It’s a fairly light-hearted bit of fun, but some people don’t like it, even if they’re not demented Muslim clerics. I’m not going to get into the debate about the scientific rigour or feminist implications of this right now, but Maymay has some good ideas. I think trying to get together a whole new movement on the same day was possibly a tactical mistake, but a Femquake sounds like something I could get behind.

Of course, I also had to spend way too much of my work day on Twitter earlier trying to come up with names for what the male equivalent of such an event as a Boobquake would be. The best I could do at short notice was Ballcano.

Also, the Skepchicks talk about breasts.

– There are no inconsistencies in the Bible. And, there are lots of inconsistencies in the Bible. I’m both right!

– Hey, you remember how loads of Catholic priests raped hundreds of children, and the Pope was among those who covered it up? And did you hear about this jokey memo circulated among the British Foreign Office recently, regarding the Pope’s upcoming UK visit, which made some silly suggestions of ways he might like to spend his time here, such as opening an abortion clinic, or performing a duet with the Queen? Those two things, they’re not quite on the same scale, are they? I mean, one of those is proportionately far worse than the other, right? Between the child rape conspiracy and the list of jokes?

Well, Melanie Phillips agrees with you. Um… sort of.

– And lastly, if you don’t want to read an article titled The Truth About Cocaine Vaginas, then I don’t even know you, man.

– Last-minute addendum: I know at least one person reading this was expecting to read something outrageous about interior design. I hope you learned something today about setting your sights too high.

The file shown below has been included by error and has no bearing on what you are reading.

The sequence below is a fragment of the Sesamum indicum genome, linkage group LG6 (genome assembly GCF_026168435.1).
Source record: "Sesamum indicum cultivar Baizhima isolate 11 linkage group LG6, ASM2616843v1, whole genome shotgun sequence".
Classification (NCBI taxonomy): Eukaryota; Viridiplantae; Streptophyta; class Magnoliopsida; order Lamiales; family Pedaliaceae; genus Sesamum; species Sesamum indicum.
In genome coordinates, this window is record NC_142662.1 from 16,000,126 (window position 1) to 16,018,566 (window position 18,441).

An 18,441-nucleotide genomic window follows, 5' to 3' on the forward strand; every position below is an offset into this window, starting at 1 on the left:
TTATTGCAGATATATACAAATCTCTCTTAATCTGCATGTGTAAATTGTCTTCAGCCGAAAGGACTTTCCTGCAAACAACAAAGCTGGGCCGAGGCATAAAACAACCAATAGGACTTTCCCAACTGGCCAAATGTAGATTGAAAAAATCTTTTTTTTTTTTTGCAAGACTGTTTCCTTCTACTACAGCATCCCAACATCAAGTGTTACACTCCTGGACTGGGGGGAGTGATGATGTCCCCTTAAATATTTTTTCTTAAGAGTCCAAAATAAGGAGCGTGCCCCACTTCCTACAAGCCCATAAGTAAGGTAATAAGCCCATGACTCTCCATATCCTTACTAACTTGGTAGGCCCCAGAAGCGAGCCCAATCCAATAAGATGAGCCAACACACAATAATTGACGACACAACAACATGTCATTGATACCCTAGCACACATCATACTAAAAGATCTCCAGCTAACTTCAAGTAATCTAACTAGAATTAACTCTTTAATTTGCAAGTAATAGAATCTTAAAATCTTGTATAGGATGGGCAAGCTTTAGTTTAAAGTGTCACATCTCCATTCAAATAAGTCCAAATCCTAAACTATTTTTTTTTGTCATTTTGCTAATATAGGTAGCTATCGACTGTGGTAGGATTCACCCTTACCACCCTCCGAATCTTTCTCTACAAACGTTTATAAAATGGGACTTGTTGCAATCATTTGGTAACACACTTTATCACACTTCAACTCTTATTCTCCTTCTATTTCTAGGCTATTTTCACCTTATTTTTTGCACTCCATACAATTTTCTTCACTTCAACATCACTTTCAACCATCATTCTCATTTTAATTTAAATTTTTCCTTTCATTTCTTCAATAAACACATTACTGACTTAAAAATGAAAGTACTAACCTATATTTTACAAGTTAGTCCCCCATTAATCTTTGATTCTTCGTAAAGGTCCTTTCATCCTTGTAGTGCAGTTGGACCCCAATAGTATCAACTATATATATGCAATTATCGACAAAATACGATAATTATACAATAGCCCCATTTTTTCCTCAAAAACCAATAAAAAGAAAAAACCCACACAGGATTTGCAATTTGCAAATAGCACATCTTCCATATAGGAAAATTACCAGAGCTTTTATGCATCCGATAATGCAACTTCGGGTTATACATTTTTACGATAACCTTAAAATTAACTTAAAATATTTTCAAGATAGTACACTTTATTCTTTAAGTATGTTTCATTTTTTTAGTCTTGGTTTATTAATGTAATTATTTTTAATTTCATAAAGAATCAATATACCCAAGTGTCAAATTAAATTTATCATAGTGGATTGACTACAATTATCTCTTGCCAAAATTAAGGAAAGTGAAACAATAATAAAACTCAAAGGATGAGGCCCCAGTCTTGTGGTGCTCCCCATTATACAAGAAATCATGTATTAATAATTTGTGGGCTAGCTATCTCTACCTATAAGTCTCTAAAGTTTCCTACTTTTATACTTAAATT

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I’ve mentioned a couple of times that Rebecca Watson has been carrying out something she’s calling The Great Apple Experiment over the past week or so. Inspired by some pretty terrible tabloid-friendly pseudoscience in the Daily Fail, Rebecca has been dutifully re-creating the initial “experiment” that Nikki Owen apparently thinks demonstrates that an apple will respond to being spoken to in a loving or hateful way, or to having loving or hateful words written on its container.

She’s kept a log of her methodology on her YouTube account, and recently unveiled the final state of all three of her apple chunks – one treated with love, one with hate, and one control treated indifferently. Her loyal followers then voted on which sample they thought had degraded the most, and which the least, and some mathemagic was done to the poll numbers to decide whether any apples’ feelings had genuinely been hurt in this experiment.

The reason for the title of this blogpost is that I’ve been doing a similar thing myself. I haven’t been recording my progress as extensively all week, and I’ve been a little more lax with my protocols, but, like Rebecca, I’m planning to tighten this up and repeat the experiment in the near future. I’m ready to unveil the results of my own Meh Apple Experiment here today.

Here’s what my three pieces of apple looked like before being sealed in little transparent jars from the 99p Store for a week:

Now, before you scroll past this next picture, take a look at how they turned out after a week, and make up your mind which had degraded the most, and which the least. Then I’ll tell you which I was treating positively, which negatively, and which was the control. I’ve laid them out in the same order as before, so that you can see the progression, not just the final state – if one looks worse in the end, it may have been a little grubbier to begin with, so this seems like useful knowledge to add. The protocol’s still far from ideal, and my camera appears to have forgotten how to focus on stuff, but never mind, here’s what they looked like after:

So, which do you think was put in the “hate” jar, and spoken hatefully to? Now’s the time to choose.

Picked one?